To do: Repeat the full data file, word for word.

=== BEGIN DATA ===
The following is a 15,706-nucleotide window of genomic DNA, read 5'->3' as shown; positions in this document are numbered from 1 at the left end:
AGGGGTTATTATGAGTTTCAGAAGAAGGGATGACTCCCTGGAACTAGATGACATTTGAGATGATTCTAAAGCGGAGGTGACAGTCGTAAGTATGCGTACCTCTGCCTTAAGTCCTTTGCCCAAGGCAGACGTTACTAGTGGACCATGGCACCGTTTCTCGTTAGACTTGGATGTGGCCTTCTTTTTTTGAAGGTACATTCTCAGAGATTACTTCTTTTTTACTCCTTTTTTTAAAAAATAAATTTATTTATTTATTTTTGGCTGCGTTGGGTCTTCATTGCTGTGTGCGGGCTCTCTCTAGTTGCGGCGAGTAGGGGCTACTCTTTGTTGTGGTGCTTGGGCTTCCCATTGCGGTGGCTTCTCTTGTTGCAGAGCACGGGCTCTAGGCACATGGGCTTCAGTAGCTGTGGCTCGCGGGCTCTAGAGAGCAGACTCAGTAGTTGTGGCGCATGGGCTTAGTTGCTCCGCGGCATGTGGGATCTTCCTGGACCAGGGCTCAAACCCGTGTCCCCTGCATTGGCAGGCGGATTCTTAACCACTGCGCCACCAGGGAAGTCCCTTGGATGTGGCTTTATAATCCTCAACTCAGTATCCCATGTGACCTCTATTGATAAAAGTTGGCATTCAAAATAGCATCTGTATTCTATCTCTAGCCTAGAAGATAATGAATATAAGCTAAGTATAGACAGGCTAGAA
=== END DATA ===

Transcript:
The following is a 15,706-nucleotide window of genomic DNA, read 5'->3' as shown; positions in this document are numbered from 1 at the left end:
AGGGGTTATTATGAGTTTCAGAAGAAGGGATGACTCCCTGGAACTAGATGACATTTGAGATGATTCTAAAGCGGAGGTGACAGTCGTAAGTATGCGTACCTCTGCCTTAAGTCCTTTGCCCAAGGCAGACGTTACTAGTGGACCATGGCACCGTTTCTCGTTAGACTTGGATGTGGCCTTCTTTTTTTGAAGGTACATTCTCAGAGATTACTTCTTTTTTACTCCTTTTTTTAAAAAATAAATTTATTTATTTATTTTTGGCTGCGTTGGGTCTTCATTGCTGTGTGCGGGCTCTCTCTAGTTGCGGCGAGTAGGGGCTACTCTTTGTTGTGGTGCTTGGGCTTCCCATTGCGGTGGCTTCTCTTGTTGCAGAGCACGGGCTCTAGGCACATGGGCTTCAGTAGCTGTGGCTCGCGGGCTCTAGAGAGCAGACTCAGTAGTTGTGGCGCATGGGCTTAGTTGCTCCGCGGCATGTGGGATCTTCCTGGACCAGGGCTCAAACCCGTGTCCCCTGCATTGGCAGGCGGATTCTTAACCACTGCGCCACCAGGGAAGTCCCTTGGATGTGGCTTTATAATCCTCAACTCAGTATCCCATGTGACCTCTATTGATAAAAGTTGGCATTCAAAATAGCATCTGTATTCTATCTCTAGCCTAGAAGATAATGAATATAAGCTAAGTATAGACAGGCTAGAA